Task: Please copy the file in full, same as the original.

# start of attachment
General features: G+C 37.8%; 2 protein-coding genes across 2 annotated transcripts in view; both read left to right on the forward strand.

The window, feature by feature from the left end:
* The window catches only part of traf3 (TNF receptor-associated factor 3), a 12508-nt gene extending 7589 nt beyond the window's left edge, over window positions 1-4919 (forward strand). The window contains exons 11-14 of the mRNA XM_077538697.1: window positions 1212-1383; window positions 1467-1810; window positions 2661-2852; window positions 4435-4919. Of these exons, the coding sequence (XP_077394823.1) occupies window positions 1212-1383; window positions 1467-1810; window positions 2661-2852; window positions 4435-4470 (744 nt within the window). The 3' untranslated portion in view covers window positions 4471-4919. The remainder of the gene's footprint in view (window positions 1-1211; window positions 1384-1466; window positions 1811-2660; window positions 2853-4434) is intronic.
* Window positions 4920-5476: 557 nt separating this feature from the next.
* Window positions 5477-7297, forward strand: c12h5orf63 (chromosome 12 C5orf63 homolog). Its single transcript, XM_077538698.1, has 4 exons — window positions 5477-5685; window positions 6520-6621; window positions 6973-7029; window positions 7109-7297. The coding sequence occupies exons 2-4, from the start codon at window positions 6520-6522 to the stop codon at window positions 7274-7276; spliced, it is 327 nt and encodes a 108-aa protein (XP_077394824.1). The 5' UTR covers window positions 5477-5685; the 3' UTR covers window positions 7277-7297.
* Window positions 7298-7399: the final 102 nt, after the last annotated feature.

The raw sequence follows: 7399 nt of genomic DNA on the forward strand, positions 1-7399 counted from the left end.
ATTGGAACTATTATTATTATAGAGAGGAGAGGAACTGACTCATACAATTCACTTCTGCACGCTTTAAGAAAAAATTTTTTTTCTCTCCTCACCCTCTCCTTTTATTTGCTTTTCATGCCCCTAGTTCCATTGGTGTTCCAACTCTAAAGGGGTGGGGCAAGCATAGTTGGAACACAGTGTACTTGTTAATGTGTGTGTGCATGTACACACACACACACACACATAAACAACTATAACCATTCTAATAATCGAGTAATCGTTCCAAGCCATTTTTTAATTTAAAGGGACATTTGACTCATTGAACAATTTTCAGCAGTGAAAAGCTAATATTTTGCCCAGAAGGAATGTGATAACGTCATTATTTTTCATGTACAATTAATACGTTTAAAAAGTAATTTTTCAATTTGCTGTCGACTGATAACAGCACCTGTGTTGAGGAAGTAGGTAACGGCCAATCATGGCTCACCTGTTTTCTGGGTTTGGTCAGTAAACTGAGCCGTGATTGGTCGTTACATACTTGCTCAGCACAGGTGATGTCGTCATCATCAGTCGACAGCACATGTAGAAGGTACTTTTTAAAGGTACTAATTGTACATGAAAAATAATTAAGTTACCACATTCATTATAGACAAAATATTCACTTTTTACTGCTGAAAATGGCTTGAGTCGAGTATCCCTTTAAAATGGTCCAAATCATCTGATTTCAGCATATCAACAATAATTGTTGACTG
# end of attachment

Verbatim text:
General features: G+C 37.8%; 2 protein-coding genes across 2 annotated transcripts in view; both read left to right on the forward strand.

The window, feature by feature from the left end:
* The window catches only part of traf3 (TNF receptor-associated factor 3), a 12508-nt gene extending 7589 nt beyond the window's left edge, over window positions 1-4919 (forward strand). The window contains exons 11-14 of the mRNA XM_077538697.1: window positions 1212-1383; window positions 1467-1810; window positions 2661-2852; window positions 4435-4919. Of these exons, the coding sequence (XP_077394823.1) occupies window positions 1212-1383; window positions 1467-1810; window positions 2661-2852; window positions 4435-4470 (744 nt within the window). The 3' untranslated portion in view covers window positions 4471-4919. The remainder of the gene's footprint in view (window positions 1-1211; window positions 1384-1466; window positions 1811-2660; window positions 2853-4434) is intronic.
* Window positions 4920-5476: 557 nt separating this feature from the next.
* Window positions 5477-7297, forward strand: c12h5orf63 (chromosome 12 C5orf63 homolog). Its single transcript, XM_077538698.1, has 4 exons — window positions 5477-5685; window positions 6520-6621; window positions 6973-7029; window positions 7109-7297. The coding sequence occupies exons 2-4, from the start codon at window positions 6520-6522 to the stop codon at window positions 7274-7276; spliced, it is 327 nt and encodes a 108-aa protein (XP_077394824.1). The 5' UTR covers window positions 5477-5685; the 3' UTR covers window positions 7277-7297.
* Window positions 7298-7399: the final 102 nt, after the last annotated feature.

The raw sequence follows: 7399 nt of genomic DNA on the forward strand, positions 1-7399 counted from the left end.
ATTGGAACTATTATTATTATAGAGAGGAGAGGAACTGACTCATACAATTCACTTCTGCACGCTTTAAGAAAAAATTTTTTTTCTCTCCTCACCCTCTCCTTTTATTTGCTTTTCATGCCCCTAGTTCCATTGGTGTTCCAACTCTAAAGGGGTGGGGCAAGCATAGTTGGAACACAGTGTACTTGTTAATGTGTGTGTGCATGTACACACACACACACACACATAAACAACTATAACCATTCTAATAATCGAGTAATCGTTCCAAGCCATTTTTTAATTTAAAGGGACATTTGACTCATTGAACAATTTTCAGCAGTGAAAAGCTAATATTTTGCCCAGAAGGAATGTGATAACGTCATTATTTTTCATGTACAATTAATACGTTTAAAAAGTAATTTTTCAATTTGCTGTCGACTGATAACAGCACCTGTGTTGAGGAAGTAGGTAACGGCCAATCATGGCTCACCTGTTTTCTGGGTTTGGTCAGTAAACTGAGCCGTGATTGGTCGTTACATACTTGCTCAGCACAGGTGATGTCGTCATCATCAGTCGACAGCACATGTAGAAGGTACTTTTTAAAGGTACTAATTGTACATGAAAAATAATTAAGTTACCACATTCATTATAGACAAAATATTCACTTTTTACTGCTGAAAATGGCTTGAGTCGAGTATCCCTTTAAAATGGTCCAAATCATCTGATTTCAGCATATCAACAATAATTGTTGACTG